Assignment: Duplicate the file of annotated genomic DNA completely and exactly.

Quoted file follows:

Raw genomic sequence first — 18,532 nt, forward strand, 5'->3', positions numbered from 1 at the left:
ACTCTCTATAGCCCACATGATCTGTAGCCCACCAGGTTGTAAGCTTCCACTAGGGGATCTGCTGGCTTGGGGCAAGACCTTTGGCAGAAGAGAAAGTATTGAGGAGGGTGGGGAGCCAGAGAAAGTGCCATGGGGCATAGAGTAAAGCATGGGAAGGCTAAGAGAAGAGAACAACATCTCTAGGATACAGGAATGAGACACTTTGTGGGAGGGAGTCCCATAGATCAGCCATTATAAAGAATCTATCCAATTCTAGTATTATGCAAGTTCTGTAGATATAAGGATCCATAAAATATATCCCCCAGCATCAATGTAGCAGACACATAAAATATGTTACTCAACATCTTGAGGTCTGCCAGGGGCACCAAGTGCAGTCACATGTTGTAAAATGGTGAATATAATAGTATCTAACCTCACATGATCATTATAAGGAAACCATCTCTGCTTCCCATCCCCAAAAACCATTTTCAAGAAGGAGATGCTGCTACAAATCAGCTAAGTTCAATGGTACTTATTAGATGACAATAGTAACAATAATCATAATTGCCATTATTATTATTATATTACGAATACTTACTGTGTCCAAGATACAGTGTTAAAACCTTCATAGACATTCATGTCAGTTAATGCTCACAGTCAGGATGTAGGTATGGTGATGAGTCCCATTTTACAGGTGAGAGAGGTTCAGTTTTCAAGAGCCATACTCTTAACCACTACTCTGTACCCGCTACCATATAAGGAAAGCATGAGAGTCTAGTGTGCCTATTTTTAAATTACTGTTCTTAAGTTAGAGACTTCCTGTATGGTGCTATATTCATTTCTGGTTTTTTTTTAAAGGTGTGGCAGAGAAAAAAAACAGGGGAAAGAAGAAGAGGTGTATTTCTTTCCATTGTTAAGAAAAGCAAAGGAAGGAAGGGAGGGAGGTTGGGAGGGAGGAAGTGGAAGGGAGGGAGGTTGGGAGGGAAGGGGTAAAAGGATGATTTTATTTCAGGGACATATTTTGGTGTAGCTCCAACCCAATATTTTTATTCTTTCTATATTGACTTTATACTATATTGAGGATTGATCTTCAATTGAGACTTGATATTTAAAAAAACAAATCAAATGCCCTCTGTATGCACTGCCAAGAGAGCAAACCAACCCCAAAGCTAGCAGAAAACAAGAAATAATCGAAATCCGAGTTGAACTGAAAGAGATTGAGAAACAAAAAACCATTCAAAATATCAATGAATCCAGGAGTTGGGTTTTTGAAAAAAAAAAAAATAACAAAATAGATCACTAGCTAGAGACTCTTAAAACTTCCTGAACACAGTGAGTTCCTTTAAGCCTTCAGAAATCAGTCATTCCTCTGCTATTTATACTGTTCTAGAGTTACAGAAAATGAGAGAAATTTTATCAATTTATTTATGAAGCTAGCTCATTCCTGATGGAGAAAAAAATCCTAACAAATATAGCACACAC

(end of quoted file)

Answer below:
Raw genomic sequence first — 18,532 nt, forward strand, 5'->3', positions numbered from 1 at the left:
ACTCTCTATAGCCCACATGATCTGTAGCCCACCAGGTTGTAAGCTTCCACTAGGGGATCTGCTGGCTTGGGGCAAGACCTTTGGCAGAAGAGAAAGTATTGAGGAGGGTGGGGAGCCAGAGAAAGTGCCATGGGGCATAGAGTAAAGCATGGGAAGGCTAAGAGAAGAGAACAACATCTCTAGGATACAGGAATGAGACACTTTGTGGGAGGGAGTCCCATAGATCAGCCATTATAAAGAATCTATCCAATTCTAGTATTATGCAAGTTCTGTAGATATAAGGATCCATAAAATATATCCCCCAGCATCAATGTAGCAGACACATAAAATATGTTACTCAACATCTTGAGGTCTGCCAGGGGCACCAAGTGCAGTCACATGTTGTAAAATGGTGAATATAATAGTATCTAACCTCACATGATCATTATAAGGAAACCATCTCTGCTTCCCATCCCCAAAAACCATTTTCAAGAAGGAGATGCTGCTACAAATCAGCTAAGTTCAATGGTACTTATTAGATGACAATAGTAACAATAATCATAATTGCCATTATTATTATTATATTACGAATACTTACTGTGTCCAAGATACAGTGTTAAAACCTTCATAGACATTCATGTCAGTTAATGCTCACAGTCAGGATGTAGGTATGGTGATGAGTCCCATTTTACAGGTGAGAGAGGTTCAGTTTTCAAGAGCCATACTCTTAACCACTACTCTGTACCCGCTACCATATAAGGAAAGCATGAGAGTCTAGTGTGCCTATTTTTAAATTACTGTTCTTAAGTTAGAGACTTCCTGTATGGTGCTATATTCATTTCTGGTTTTTTTTTAAAGGTGTGGCAGAGAAAAAAAACAGGGGAAAGAAGAAGAGGTGTATTTCTTTCCATTGTTAAGAAAAGCAAAGGAAGGAAGGGAGGGAGGTTGGGAGGGAGGAAGTGGAAGGGAGGGAGGTTGGGAGGGAAGGGGTAAAAGGATGATTTTATTTCAGGGACATATTTTGGTGTAGCTCCAACCCAATATTTTTATTCTTTCTATATTGACTTTATACTATATTGAGGATTGATCTTCAATTGAGACTTGATATTTAAAAAAACAAATCAAATGCCCTCTGTATGCACTGCCAAGAGAGCAAACCAACCCCAAAGCTAGCAGAAAACAAGAAATAATCGAAATCCGAGTTGAACTGAAAGAGATTGAGAAACAAAAAACCATTCAAAATATCAATGAATCCAGGAGTTGGGTTTTTGAAAAAAAAAAAAATAACAAAATAGATCACTAGCTAGAGACTCTTAAAACTTCCTGAACACAGTGAGTTCCTTTAAGCCTTCAGAAATCAGTCATTCCTCTGCTATTTATACTGTTCTAGAGTTACAGAAAATGAGAGAAATTTTATCAATTTATTTATGAAGCTAGCTCATTCCTGATGGAGAAAAAAATCCTAACAAATATAGCACACAC